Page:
But why is justice important for Hobbes?  Why isn’t fear a sufficient basis for maintaining public order in the commonwealth?  It may be.  There is, of course, a long tradition of those who claim that might makes right.  But that doesn’t make it legitimate.  If you are going to argue for a political order based on a just agreement, as Hobbes attempts to do, you must have a way of accounting for justice and obligation.  It has to come from somewhere.  Either it’s

1.    an intrinsic feature of the world,
2.    given by God, or
3.    established by convention.

This is where things get difficult and messy.  Since Hobbes is a strict empiricist, it may be hard to see how he can claim God is responsible for the laws of nature.  But he does just that.  At the end of his discussion of the laws of nature, he makes the following statement:

These dictates of reason men used to call by the name of laws, but improperly: for they are but conclusions or theorems concerning what conduceth to the conservation and defence of themselves; whereas law, properly, is the word of him that by right hath command over others. But yet if we consider the same theorems as delivered in the word of God that by right commandeth all things, then are they properly called laws. (15.41)

Hobbes also claims that laws of nature are discovered by reason and are related to the fundamental law to seek peace.  Justice seems, however, to be a very precise notion in Hobbes’ scheme of things.  An unjust act is defined as the breaking of a covenant.  If an act is not unjust, he claims it is just.  (This is a strange definition, but I’ll set that aside for the purposes of this discussion.)  And the command to fulfill contractual obligations is the third law of nature.  So again we confront the existence of justice in the state of nature and the question, "Why is it there?"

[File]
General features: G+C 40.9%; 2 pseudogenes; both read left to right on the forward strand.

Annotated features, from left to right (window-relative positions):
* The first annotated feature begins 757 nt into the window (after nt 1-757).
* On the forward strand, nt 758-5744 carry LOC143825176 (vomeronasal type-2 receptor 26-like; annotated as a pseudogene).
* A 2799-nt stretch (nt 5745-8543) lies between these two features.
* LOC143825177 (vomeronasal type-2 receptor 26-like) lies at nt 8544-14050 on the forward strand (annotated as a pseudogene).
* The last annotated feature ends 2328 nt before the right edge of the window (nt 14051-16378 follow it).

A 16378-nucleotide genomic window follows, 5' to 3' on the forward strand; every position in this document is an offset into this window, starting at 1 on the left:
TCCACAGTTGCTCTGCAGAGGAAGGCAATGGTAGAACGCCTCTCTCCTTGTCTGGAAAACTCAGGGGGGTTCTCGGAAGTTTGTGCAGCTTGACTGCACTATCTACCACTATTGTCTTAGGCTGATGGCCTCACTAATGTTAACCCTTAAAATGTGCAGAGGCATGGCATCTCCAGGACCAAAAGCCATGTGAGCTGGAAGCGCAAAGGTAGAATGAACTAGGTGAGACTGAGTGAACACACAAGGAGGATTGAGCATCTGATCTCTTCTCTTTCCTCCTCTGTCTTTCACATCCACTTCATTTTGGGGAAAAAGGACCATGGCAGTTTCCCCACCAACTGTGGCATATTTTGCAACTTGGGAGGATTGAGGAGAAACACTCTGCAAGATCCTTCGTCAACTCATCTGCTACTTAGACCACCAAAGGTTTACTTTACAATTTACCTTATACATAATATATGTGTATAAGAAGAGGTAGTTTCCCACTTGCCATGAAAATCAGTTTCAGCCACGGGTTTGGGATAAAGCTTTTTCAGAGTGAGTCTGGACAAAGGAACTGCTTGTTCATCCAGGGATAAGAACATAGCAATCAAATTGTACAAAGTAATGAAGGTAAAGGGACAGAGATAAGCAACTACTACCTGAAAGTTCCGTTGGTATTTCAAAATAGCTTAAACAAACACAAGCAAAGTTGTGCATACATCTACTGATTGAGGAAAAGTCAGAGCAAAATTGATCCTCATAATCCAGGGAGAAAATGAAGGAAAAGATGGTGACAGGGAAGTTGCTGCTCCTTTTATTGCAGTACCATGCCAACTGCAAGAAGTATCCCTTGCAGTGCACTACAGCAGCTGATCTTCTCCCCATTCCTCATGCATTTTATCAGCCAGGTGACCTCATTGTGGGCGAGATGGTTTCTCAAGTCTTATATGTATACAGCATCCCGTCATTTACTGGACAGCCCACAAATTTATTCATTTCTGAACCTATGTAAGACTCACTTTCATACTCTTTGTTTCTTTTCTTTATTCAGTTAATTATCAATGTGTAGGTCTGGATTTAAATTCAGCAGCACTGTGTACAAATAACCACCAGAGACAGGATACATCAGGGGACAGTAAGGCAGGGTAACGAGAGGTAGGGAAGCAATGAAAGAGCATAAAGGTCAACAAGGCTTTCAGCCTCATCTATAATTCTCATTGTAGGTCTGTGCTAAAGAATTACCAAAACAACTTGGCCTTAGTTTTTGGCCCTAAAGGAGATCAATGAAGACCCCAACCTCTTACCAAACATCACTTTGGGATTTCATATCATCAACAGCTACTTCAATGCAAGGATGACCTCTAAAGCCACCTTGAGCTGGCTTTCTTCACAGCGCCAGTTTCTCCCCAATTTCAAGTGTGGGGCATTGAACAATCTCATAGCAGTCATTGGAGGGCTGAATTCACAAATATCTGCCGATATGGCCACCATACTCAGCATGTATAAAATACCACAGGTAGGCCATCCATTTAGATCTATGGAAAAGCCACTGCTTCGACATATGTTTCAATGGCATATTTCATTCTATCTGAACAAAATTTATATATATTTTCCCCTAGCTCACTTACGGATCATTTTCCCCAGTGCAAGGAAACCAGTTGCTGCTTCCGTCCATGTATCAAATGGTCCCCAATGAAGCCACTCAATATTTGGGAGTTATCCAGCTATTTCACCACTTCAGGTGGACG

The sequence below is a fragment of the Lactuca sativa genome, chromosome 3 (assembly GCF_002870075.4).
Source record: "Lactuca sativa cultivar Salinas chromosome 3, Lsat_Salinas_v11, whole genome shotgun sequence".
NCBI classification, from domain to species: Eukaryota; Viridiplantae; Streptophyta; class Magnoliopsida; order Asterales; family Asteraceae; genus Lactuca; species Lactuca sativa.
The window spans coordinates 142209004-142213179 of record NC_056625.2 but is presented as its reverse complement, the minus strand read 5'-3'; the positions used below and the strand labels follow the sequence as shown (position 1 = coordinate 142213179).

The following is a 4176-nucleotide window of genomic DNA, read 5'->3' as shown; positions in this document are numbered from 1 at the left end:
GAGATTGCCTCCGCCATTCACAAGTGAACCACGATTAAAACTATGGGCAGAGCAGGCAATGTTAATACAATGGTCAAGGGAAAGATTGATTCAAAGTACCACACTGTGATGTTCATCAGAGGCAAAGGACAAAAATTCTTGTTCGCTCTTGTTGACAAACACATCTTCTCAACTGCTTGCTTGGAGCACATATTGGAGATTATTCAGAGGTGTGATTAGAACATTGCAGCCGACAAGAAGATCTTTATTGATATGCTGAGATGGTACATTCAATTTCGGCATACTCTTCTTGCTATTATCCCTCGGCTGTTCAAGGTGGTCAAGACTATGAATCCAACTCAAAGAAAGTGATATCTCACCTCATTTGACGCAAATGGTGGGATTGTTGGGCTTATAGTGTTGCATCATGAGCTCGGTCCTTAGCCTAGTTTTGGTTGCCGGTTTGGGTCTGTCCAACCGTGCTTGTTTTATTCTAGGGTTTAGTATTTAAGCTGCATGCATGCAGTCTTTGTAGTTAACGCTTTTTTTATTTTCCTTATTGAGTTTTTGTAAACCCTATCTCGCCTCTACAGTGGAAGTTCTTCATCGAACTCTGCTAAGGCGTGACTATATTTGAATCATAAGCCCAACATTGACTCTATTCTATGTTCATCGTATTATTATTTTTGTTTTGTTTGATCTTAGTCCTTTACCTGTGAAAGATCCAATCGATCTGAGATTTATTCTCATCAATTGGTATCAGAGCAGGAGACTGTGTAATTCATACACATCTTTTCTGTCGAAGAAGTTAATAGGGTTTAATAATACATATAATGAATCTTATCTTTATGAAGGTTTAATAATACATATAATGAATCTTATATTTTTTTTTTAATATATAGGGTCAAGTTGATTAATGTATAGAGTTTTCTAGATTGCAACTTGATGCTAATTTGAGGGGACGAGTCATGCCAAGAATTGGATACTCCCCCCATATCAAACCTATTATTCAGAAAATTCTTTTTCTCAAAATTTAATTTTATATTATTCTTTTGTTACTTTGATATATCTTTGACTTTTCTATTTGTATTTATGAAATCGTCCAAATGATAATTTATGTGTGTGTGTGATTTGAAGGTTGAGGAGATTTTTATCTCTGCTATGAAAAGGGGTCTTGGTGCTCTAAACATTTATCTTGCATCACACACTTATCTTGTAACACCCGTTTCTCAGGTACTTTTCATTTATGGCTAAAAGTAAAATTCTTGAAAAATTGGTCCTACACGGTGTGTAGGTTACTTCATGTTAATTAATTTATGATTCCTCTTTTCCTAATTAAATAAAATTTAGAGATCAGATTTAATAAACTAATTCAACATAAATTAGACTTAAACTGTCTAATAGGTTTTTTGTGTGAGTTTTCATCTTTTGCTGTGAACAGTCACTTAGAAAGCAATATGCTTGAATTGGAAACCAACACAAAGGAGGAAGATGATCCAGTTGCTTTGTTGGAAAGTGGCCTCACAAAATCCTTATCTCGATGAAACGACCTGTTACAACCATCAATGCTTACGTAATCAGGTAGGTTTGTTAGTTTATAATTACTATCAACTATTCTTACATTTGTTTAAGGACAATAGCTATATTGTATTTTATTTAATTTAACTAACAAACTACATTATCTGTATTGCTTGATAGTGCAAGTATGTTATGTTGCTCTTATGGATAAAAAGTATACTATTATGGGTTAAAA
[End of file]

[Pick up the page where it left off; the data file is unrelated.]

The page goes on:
Part of the reason, picking up the thread of Kain’s argument, must be to get from fact to value — from "is" to "ought".  It’s a fact that commonwealths (or states) are most often the result of wars and hostile takeovers.  What justifies the rule of the conqueror in such situations?  Under what conditions would the conquered be obligated to obey the sovereign?  Hobbes has a facile answer.  War and the collapse of the commonwealth is a return to the state of nature.  If in that state of nature the conqueror does not kill us, we are obligated to fulfill his demands.  That’s the basis for the covenant which Hobbes claims is just (without argument, as far as I can see). 

He also claims that sovereignty by acquisition (conquering a people; 17.13 & 18.1) is equivalent to sovereignty by institution (20.1-3; 10-11).  Just agreements in the state of nature are required to justify the former (recall the claim about robbery at 14.27).  As Kain observes, without that justification derived in a purely theoretical (scientific and deductive) manner, Hobbes would have no basis for linking theory ("ought") with fact ("is"), claiming that the two forms of sovereignty are equivalent, and that both are legitimate.  The problem, as suggested above, is that the existence of just agreements in the state of nature undermines Hobbes’ argument for sovereignty by institution.

Thus, in his admirable attempt to move beyond the merely utopian exercise of deriving the necessity of the social contract in the state of nature and demonstrating how the abstract, scientific derivation which justifies absolute sovereignty can also legitimize historical reality — that historical fact is logically supported and justified — Hobbes is led to the contradiction discussed above.